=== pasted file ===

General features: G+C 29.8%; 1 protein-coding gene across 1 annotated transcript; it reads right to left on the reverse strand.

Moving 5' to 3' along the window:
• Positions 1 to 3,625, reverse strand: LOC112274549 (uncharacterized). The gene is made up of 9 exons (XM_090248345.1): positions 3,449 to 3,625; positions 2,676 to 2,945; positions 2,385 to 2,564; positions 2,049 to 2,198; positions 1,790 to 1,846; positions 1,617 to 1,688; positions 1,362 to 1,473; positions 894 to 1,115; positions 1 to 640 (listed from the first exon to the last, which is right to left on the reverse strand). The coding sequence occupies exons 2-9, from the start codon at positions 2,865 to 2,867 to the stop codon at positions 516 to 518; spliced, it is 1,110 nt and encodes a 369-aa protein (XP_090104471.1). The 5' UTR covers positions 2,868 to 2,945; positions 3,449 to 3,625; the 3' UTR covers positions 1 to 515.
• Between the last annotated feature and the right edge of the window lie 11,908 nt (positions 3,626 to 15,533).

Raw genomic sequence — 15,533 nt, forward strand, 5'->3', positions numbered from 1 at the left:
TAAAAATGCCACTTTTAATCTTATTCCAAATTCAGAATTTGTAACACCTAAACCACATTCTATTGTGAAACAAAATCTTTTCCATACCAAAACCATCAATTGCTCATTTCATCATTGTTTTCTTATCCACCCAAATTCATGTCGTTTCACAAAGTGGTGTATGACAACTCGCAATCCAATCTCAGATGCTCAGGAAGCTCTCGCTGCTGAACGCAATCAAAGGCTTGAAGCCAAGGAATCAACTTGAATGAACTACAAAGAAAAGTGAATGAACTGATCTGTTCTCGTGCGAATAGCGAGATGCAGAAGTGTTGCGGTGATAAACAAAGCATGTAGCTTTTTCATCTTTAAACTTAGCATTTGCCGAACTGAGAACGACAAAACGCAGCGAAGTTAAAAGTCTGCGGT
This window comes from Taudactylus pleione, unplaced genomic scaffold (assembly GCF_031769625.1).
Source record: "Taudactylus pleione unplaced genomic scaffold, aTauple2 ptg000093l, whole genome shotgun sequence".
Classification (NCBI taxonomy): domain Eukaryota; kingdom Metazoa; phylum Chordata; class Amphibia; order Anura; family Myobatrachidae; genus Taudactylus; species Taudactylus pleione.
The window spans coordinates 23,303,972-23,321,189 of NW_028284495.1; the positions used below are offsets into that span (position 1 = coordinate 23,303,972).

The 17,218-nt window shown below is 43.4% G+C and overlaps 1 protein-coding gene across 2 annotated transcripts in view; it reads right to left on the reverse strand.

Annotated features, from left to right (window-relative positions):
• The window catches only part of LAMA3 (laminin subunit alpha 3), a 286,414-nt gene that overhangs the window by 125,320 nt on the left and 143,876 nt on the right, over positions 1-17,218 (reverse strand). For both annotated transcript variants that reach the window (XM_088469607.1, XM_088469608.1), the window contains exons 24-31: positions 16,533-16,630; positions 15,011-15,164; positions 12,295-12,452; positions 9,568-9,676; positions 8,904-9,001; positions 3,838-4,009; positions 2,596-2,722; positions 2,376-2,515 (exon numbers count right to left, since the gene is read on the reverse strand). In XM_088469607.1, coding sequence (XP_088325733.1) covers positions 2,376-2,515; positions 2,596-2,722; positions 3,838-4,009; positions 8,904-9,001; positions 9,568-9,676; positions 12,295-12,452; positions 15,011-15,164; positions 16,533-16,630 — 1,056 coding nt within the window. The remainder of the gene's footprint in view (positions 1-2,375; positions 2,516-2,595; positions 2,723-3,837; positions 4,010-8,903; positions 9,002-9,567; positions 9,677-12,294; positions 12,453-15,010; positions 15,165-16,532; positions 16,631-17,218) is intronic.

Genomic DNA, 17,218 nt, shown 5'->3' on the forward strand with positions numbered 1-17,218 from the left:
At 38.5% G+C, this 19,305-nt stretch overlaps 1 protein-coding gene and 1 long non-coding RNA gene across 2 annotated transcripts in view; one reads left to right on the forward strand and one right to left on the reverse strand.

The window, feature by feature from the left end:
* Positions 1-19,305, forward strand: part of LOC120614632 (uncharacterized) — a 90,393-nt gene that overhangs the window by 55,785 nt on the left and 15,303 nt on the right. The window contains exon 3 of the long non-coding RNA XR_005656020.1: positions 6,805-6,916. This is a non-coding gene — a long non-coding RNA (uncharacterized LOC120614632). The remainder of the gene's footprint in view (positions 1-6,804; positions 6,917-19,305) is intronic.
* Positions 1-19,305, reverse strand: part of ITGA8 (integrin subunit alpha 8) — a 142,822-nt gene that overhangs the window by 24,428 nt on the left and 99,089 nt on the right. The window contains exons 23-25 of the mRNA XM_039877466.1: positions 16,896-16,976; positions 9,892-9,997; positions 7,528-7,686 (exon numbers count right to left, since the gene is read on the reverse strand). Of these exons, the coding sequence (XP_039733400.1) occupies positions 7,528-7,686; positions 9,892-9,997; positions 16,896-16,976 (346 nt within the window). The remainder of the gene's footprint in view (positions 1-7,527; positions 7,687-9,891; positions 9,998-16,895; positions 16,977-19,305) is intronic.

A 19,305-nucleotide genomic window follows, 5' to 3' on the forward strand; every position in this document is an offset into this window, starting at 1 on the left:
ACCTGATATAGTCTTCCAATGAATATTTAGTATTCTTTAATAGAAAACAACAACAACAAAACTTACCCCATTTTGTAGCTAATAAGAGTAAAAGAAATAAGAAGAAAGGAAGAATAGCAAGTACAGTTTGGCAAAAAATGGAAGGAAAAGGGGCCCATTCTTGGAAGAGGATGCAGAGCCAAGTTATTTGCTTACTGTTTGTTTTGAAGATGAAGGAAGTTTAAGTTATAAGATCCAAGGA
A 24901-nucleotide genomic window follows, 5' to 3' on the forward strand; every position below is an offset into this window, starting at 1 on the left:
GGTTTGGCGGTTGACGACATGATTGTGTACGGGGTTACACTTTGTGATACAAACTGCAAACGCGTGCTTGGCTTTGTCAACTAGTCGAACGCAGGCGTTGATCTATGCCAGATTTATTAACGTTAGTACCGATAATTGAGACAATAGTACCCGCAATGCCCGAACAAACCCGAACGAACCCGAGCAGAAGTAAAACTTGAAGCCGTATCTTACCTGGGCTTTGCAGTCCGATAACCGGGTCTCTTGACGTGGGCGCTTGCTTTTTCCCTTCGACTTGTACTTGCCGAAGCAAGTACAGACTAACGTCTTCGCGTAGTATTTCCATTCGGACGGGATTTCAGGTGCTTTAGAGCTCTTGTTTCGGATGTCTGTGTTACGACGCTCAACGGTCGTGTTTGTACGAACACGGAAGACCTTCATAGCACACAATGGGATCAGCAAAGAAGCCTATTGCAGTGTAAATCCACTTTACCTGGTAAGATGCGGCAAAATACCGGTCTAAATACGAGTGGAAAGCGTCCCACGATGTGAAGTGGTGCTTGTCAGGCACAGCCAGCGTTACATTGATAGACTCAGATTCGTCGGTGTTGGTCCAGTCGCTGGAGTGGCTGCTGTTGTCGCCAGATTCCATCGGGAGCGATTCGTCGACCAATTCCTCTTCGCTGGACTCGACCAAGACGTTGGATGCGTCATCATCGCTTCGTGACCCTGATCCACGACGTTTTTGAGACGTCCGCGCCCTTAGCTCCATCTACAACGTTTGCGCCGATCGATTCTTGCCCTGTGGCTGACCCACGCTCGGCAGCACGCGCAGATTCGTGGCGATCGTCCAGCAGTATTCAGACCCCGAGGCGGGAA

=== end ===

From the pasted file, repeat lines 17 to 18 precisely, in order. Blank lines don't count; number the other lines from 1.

* Positions 1-19,305, forward strand: part of LOC120614632 (uncharacterized) — a 90,393-nt gene that overhangs the window by 55,785 nt on the left and 15,303 nt on the right. The window contains exon 3 of the long non-coding RNA XR_005656020.1: positions 6,805-6,916. This is a non-coding gene — a long non-coding RNA (uncharacterized LOC120614632). The remainder of the gene's footprint in view (positions 1-6,804; positions 6,917-19,305) is intronic.
* Positions 1-19,305, reverse strand: part of ITGA8 (integrin subunit alpha 8) — a 142,822-nt gene that overhangs the window by 24,428 nt on the left and 99,089 nt on the right. The window contains exons 23-25 of the mRNA XM_039877466.1: positions 16,896-16,976; positions 9,892-9,997; positions 7,528-7,686 (exon numbers count right to left, since the gene is read on the reverse strand). Of these exons, the coding sequence (XP_039733400.1) occupies positions 7,528-7,686; positions 9,892-9,997; positions 16,896-16,976 (346 nt within the window). The remainder of the gene's footprint in view (positions 1-7,527; positions 7,687-9,891; positions 9,998-16,895; positions 16,977-19,305) is intronic.